In­sider’s Guide: Sonoma Coast, CA

A wild shoreline and pris­tine beaches make Sonoma County’s coast a primo get­away any time of year. Ex­plore its two state parks and more than two dozen named beaches in sum­mer, when morn­ing fog of­ten gives way to daz­zling af­ter­noons—and you’ll want to come


Get the lo­cal scoop on the best hikes for ocean views, red­wood groves, and tide pools.

The in­sider Out­door pho­tog­ra­pher Rachid Dah­noun makes weekly trips to Sonoma’s coast to fi ll his port­fo­lio with images of sea­side cliffs and tow­er­ing red­woods. He’s cov­ered ev­ery inch of the 30-mile coast­line from Salt Point to Bodega Bay. Red­woods and seashells Dah­noun likes to link groves of skyt­ick­ling red­woods with teem­ing tide pools by hik­ing the Pomo Canyon Trail to Shell Beach. The 7-mile round-trip starts from the red­wood grove at the Pomo Canyon Camp­ground (above Wil­low Creek) be­fore travers­ing coastal hills en route to one of this area’s best spots for dis­cov­er­ing urchins, her­mit crabs, and anemones at low tide.

Cliffs and break­ers En­joy cool ocean breezes and panoramic views of the surf churn­ing be­low black cliffs on the Kor­tum Trail. The 8-mile out-and­back be­gins at Wright’s Beach and heads north, rambling across meadow-topped head­lands to Blind Beach. Scan for shiny patches on the sides of the stone mono­liths atop the bluffs; Dah­noun thinks they were wooly mam­moth back-scratch­ers.

Ocean­side car camp­ground All 27 sites in Wright’s Beach Camp­ground ($ 35/night) of­fer fast ac­cess to the Kor­tum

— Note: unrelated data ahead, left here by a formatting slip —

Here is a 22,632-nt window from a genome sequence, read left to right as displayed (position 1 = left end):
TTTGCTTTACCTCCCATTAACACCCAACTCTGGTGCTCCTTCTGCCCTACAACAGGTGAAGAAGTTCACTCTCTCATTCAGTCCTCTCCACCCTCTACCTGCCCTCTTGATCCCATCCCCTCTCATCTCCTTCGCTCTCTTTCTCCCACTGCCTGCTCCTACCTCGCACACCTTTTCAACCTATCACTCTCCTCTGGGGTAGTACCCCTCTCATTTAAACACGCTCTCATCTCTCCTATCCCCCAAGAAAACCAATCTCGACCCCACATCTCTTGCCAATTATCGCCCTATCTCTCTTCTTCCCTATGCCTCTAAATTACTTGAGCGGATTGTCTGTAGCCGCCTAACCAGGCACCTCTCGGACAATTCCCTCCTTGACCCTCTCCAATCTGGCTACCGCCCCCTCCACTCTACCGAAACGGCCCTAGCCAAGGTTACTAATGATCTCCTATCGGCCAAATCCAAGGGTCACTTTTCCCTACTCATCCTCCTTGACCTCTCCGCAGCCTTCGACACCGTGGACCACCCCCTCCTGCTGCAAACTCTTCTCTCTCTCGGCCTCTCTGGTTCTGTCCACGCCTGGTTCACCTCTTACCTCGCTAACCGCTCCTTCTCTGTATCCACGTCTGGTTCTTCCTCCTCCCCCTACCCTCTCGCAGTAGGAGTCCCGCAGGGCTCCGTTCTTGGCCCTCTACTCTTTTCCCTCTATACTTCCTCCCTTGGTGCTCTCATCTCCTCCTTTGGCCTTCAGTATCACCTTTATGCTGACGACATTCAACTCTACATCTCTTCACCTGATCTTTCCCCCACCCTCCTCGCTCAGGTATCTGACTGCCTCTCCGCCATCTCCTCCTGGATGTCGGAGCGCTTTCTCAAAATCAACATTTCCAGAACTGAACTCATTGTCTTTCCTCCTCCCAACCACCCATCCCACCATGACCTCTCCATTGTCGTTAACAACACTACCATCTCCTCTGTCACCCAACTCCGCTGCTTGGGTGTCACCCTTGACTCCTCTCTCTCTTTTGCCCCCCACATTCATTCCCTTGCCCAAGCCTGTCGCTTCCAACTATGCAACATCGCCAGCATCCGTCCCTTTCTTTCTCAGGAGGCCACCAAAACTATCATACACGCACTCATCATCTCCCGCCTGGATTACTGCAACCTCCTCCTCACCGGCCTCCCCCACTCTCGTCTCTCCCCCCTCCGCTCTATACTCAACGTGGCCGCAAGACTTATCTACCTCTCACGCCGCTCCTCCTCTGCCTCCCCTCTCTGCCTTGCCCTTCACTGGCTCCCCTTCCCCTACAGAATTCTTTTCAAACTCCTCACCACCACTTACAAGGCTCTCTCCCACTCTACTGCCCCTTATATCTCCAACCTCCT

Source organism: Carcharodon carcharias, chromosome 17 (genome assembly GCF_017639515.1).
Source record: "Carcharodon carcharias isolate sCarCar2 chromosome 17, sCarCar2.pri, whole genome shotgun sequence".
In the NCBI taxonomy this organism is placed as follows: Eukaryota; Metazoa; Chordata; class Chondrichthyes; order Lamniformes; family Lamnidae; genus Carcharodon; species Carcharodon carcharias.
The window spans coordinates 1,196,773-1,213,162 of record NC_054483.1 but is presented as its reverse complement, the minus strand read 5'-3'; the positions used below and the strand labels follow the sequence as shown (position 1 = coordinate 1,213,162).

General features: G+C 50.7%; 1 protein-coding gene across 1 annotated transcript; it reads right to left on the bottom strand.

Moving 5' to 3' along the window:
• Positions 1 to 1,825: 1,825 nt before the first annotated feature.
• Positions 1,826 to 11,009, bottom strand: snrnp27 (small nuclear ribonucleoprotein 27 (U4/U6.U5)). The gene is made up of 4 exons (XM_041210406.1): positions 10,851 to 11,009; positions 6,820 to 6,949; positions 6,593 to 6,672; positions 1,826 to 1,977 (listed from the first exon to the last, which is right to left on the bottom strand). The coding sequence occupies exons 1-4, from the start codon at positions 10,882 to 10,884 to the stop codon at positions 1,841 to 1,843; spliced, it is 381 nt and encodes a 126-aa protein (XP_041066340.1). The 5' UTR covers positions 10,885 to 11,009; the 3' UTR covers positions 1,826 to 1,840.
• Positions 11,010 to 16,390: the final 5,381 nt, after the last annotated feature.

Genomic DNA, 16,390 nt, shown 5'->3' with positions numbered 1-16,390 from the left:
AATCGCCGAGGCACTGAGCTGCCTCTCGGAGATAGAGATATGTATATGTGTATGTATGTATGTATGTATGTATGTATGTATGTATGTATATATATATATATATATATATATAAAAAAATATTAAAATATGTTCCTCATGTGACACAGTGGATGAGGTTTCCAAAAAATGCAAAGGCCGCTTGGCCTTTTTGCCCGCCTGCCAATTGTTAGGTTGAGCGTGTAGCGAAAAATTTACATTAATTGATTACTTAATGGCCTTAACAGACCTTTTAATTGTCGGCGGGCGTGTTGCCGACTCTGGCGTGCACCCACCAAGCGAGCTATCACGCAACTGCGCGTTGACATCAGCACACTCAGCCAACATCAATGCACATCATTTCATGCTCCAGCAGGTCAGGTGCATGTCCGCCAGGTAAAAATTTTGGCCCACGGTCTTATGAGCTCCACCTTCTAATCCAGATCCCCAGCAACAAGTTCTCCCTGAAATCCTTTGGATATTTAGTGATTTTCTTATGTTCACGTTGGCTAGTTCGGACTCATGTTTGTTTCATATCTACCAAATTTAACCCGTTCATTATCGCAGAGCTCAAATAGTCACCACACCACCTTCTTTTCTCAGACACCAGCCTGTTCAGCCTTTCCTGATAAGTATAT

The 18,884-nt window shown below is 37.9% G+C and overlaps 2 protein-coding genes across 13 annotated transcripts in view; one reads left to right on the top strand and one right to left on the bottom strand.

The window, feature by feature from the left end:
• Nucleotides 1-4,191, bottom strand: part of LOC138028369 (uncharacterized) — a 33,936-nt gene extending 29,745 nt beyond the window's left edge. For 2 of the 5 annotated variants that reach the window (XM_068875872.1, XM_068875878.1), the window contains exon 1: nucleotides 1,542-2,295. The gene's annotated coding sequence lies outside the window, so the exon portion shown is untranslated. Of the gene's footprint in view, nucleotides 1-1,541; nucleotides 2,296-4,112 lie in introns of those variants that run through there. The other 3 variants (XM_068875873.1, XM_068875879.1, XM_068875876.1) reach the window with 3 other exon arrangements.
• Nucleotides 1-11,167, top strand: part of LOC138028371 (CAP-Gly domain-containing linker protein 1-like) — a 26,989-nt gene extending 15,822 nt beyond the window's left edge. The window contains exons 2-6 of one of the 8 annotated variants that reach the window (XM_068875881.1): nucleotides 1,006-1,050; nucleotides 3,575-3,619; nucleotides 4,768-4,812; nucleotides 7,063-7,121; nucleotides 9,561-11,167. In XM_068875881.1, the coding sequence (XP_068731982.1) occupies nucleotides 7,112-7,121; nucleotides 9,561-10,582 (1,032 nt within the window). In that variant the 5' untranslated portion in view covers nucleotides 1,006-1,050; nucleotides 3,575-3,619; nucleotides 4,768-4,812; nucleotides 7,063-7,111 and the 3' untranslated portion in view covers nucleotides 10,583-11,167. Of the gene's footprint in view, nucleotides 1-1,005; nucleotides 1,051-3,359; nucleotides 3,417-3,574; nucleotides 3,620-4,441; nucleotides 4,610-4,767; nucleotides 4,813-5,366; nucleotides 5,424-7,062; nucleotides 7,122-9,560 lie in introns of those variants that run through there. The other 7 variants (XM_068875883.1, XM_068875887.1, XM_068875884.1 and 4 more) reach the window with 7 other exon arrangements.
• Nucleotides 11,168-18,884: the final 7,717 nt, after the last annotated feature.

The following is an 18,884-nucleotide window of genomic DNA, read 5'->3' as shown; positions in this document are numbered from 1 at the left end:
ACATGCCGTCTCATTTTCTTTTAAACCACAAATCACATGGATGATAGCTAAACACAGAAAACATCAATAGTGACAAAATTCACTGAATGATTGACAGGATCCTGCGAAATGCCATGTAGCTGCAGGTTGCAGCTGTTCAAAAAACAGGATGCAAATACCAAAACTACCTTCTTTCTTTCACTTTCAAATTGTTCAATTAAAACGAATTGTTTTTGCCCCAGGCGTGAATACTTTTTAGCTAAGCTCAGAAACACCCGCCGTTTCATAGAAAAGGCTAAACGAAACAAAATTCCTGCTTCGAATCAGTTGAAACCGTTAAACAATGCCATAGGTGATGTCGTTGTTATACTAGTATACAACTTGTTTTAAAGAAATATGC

Trail, the hik­ing path to Dun­can’s Land­ing (an over­look above the most vi­o­lent waves), and Coy­ote Hole (a Pa­le­olithic rock struc­ture that housed na­tive Pomo and Coast Mi­wok peo­ple thou­sands of years ago). Aim for sites 5 through 9, which sit right on the black-sand beach, for un­matched ocean views from your tent door.

Seal en­counter A colony of 50 to 100 har­bor seals oc­cu­pies a penin­sula be­tween the Pa­cific Ocean and the Rus­sian River in Goat Rock State Beach. Visit them at the end of a .5-mile hike north along the trail­less beach. In Au­gust, they of­ten splash in the es­tu­ary, where they’re safe from sharks.

Trip plan­ner

SEA­SON Year-round PER­MIT Day-use fees vary park to park CON­TACT gov

Get this view from from the 2-mile trail that links Fisk Mill and Stump Beach Coves in Salt Point State Park.

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